The Appalachian region boasts a long, proud history of resistance by individuals, organizations, and alliances working to stop strip mining abuses in the region, beginning in the 1960s. The Appalachian Coalition Against Strip Mining formalized some of these efforts in the 1970s by working with a national coalition of groups from coalfields across the country for federal legislation to ban the destructive practice. Groups fought against the inclusion of a mountaintop removal variance in the federal law and also worked for steep slope limits to mining and other protections for communities.  Despite those efforts, the final bill that passed, the Surface Mining Regulation and Enforcement Act (SMCRA) of 1977, included a mountaintop removal variance and did not include other provisions like a steep slope limit. Experience told activists that coal companies would take full advantage of this loophole and so many coalition groups called on President Carter to veto the legislation, to no avail.

Regional coalitions and alliances are hardly new for the region, but rather past collaboration provides a framework for political change that can be modeled on the successes and failures of the Appalachian Alliance, Save the Land and People, the Council of the Southern Mountains, and other similar bodies.

Over the past decade, organizations in Appalachia have picked up where these groups have left off, working together to fight the abuses of mountaintop removal made possible through SMCRA through grassroots organizing and leadership development, state and national policy work, state and federal litigation, extensive use of the media, and technical assistance.  In many instances, the joint work has been informal, but because of the extreme political and economic power of the coal industry, groups fighting this battle agreed that no single organization could win alone. Thus, The Alliance for Appalachia was formed.

The first years of our Alliance were spent building trust across organizations and across state lines with groups who brought different strategies, perspectives, relationships, and histories to the table. From 2007-2010 we took on a federal-level campaign to pass the Clean Water Protection Act--that would ban the dumping of  mining waste into our valleys and streams and significantly curtail mountaintop removal. We also used our collective strength to pressure the new administration to take a stand against coal-industry abuses by ending the issuing of destructive permits.With this effort came our largest national victory as a movement  and one of the most significant environmental justice victories in our region in decades. The Obama Administration released the “Interagency Action Plan to Address Strip Mining in Central Appalachia,” a Memorandum of Understanding between the Environmental Protection Agency, Army Corps of Engineers, Department of Interior, and Council of Environmental Quality.  The plan resulted in the  suspension of 86 permit applications, 79 of which were held for further review. In the years that followed, many of these permits were withdrawn, expired, were vetoed, or remained suspended--gumming of the wheels of the coal industry’s efforts. During 2009 and since, our coalition  has become  more rounded.  As Congress  turned to gridlock, we turned to our states, and began to offer trainings and collaborative opportunities that would strengthen  relationships and work on the cross-state level. By way of example, we’ve brought together economic transition experts and leaders to map our regional landscape and discuss strategies for community based growth. We have also created opportunities for local leaders to participate at the forefront of historic movement events such as Appalachia Rising in Washington DC and the march on Blair Mountain. We’ve developed a regional citizens water-monitoring project and we’ve offered trainings for emerging leaders. And all the while, we have kept up relationships in Washington so that we are primed for a new window of opportunity for acting on the federal level.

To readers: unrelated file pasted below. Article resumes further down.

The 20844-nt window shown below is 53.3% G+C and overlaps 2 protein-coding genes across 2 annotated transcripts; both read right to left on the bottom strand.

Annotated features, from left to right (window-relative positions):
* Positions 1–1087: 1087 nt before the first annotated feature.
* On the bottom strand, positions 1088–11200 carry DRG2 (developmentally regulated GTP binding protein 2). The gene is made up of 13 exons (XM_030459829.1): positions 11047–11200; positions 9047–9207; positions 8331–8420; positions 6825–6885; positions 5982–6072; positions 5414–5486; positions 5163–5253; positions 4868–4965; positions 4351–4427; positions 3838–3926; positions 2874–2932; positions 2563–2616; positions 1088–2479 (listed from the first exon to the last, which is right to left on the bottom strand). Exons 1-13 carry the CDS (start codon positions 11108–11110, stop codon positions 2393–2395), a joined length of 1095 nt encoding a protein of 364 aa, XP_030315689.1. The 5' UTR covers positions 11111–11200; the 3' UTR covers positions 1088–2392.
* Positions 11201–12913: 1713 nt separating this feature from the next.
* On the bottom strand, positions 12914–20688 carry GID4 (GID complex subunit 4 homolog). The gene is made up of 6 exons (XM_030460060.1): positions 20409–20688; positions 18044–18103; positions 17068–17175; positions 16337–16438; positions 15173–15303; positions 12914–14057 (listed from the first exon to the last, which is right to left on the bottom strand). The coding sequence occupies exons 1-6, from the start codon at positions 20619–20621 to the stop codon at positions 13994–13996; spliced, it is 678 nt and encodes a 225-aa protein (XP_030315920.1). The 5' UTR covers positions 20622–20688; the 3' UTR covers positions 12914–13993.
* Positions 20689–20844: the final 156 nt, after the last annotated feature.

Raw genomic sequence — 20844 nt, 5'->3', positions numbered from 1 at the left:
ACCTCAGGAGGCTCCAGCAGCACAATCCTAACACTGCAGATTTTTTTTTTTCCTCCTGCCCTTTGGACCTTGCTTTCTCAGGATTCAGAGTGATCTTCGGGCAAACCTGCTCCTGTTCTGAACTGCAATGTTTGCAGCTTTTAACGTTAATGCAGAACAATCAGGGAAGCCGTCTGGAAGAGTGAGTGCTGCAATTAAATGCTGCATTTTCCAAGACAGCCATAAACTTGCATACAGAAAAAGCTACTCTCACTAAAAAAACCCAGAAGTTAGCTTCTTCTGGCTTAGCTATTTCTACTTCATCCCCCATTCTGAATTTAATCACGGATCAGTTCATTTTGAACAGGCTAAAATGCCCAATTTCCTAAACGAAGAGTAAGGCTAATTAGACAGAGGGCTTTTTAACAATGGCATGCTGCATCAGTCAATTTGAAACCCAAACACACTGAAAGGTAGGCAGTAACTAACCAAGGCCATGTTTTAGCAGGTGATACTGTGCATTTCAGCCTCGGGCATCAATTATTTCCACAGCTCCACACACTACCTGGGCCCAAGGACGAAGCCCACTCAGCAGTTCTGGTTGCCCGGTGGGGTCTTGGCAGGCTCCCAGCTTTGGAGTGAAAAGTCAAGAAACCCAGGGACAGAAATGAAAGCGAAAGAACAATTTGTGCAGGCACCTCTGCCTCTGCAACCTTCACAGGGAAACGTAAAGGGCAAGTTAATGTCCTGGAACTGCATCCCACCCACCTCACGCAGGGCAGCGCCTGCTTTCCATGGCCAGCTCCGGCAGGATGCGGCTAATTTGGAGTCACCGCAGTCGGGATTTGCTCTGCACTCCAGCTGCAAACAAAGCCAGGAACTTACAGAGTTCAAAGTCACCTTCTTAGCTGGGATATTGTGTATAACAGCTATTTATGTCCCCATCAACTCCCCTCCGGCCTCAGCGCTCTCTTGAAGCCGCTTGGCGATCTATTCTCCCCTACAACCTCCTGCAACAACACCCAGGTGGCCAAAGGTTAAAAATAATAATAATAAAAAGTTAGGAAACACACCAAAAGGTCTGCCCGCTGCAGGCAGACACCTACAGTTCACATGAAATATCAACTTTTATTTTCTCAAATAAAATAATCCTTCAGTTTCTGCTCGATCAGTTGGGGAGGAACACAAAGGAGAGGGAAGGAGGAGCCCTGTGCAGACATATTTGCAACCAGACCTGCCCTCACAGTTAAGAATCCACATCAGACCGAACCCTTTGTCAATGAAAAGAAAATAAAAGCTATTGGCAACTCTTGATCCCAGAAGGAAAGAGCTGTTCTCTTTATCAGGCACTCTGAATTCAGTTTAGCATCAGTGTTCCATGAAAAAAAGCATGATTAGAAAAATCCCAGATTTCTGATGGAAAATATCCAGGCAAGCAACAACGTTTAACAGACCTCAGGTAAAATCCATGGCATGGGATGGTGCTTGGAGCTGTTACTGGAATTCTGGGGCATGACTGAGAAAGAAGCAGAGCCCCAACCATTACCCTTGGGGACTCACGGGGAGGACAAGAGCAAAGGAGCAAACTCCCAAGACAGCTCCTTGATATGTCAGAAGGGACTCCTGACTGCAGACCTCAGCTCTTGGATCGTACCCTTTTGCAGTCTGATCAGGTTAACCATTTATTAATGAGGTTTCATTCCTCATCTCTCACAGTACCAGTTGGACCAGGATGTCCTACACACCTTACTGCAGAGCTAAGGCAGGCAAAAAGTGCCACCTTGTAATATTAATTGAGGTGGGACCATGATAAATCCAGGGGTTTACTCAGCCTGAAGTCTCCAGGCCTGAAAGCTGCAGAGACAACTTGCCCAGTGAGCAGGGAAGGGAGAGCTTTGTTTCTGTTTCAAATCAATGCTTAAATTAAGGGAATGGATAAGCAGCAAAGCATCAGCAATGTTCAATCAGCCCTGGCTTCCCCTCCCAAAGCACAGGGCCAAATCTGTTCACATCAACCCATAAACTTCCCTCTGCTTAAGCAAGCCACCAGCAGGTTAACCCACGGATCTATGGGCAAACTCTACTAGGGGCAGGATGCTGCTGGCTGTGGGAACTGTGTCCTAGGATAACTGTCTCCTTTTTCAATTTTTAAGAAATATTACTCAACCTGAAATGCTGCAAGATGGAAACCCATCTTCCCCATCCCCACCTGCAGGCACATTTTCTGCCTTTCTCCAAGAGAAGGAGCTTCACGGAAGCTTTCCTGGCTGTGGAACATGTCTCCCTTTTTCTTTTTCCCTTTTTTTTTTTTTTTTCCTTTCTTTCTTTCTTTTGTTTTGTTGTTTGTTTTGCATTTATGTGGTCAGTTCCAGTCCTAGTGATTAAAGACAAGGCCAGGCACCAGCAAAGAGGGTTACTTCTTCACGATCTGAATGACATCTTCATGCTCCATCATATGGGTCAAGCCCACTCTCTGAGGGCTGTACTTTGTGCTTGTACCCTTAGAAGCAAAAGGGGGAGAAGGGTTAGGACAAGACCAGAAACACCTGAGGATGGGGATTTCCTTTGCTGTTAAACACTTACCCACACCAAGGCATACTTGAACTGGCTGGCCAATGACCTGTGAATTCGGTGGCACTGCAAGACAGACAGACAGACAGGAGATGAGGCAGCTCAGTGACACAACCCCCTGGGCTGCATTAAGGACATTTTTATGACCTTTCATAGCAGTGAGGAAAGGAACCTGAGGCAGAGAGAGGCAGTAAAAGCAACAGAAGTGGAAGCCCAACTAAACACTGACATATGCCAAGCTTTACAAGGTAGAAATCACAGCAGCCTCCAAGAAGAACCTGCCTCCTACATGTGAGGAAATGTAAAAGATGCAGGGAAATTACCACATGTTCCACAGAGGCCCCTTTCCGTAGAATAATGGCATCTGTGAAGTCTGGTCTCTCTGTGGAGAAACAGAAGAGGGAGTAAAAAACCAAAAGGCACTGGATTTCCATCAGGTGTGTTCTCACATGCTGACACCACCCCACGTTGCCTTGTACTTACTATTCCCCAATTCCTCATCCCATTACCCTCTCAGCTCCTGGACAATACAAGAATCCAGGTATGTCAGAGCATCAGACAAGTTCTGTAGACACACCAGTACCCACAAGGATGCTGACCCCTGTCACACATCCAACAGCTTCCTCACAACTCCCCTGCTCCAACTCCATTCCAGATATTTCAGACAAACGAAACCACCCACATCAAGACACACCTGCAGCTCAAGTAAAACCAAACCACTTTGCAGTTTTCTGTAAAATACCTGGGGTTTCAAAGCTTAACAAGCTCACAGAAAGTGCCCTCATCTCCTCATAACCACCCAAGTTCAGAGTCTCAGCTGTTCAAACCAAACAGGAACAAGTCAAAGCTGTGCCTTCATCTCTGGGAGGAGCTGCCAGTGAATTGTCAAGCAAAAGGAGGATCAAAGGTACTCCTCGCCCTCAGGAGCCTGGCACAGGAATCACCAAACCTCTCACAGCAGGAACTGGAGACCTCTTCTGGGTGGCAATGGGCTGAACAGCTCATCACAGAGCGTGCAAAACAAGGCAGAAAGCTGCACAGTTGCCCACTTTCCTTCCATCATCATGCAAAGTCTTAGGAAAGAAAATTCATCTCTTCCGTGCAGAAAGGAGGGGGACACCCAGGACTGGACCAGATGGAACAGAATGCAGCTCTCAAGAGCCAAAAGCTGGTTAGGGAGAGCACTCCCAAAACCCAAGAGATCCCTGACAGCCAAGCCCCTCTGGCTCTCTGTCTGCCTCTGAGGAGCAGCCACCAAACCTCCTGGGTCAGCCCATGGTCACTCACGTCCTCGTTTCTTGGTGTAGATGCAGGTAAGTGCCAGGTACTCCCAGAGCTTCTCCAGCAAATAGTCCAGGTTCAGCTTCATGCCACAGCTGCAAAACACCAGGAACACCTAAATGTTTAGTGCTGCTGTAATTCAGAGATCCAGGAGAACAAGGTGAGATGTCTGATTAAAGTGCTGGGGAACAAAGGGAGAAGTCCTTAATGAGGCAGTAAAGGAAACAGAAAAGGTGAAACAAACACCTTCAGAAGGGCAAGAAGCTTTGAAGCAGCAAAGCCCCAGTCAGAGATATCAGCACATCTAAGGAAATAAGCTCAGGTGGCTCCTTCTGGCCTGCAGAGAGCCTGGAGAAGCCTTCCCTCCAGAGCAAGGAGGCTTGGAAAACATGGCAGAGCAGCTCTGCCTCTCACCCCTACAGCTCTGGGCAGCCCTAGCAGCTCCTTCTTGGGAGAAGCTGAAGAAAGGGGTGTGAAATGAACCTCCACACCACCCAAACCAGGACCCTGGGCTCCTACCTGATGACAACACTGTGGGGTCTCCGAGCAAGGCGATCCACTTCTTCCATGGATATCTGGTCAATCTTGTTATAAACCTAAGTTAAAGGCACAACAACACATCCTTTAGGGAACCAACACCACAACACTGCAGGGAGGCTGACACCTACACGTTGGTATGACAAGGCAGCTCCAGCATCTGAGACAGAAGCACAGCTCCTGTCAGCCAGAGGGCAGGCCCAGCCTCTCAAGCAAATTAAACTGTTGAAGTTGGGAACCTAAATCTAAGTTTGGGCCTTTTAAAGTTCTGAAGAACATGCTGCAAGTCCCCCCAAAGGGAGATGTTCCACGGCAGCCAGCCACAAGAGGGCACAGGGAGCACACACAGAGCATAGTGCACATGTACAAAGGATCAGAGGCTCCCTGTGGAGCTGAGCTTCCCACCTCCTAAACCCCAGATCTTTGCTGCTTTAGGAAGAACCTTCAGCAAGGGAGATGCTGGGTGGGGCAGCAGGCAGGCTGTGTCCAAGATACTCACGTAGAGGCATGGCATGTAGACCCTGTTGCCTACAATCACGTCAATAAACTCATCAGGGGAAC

During 2009 and since, our coalition has become more rounded. As Congress turned to gridlock, we turned to our states, and began to offer trainings and collaborative opportunities that would strengthen relationships and work on the cross-state level. By way of example, we’ve brought together economic transition experts and leaders to map our regional landscape and discuss strategies for community based growth. We have also created opportunities for local leaders to participate at the forefront of historic movement events such as Appalachia Rising in Washington DC and the march on Blair Mountain. We’ve developed a regional citizens water-monitoring project and we’ve offered trainings for emerging leaders. And all the while, we have kept up relationships in Washington so that we are primed for a new window of opportunity for acting on the federal level.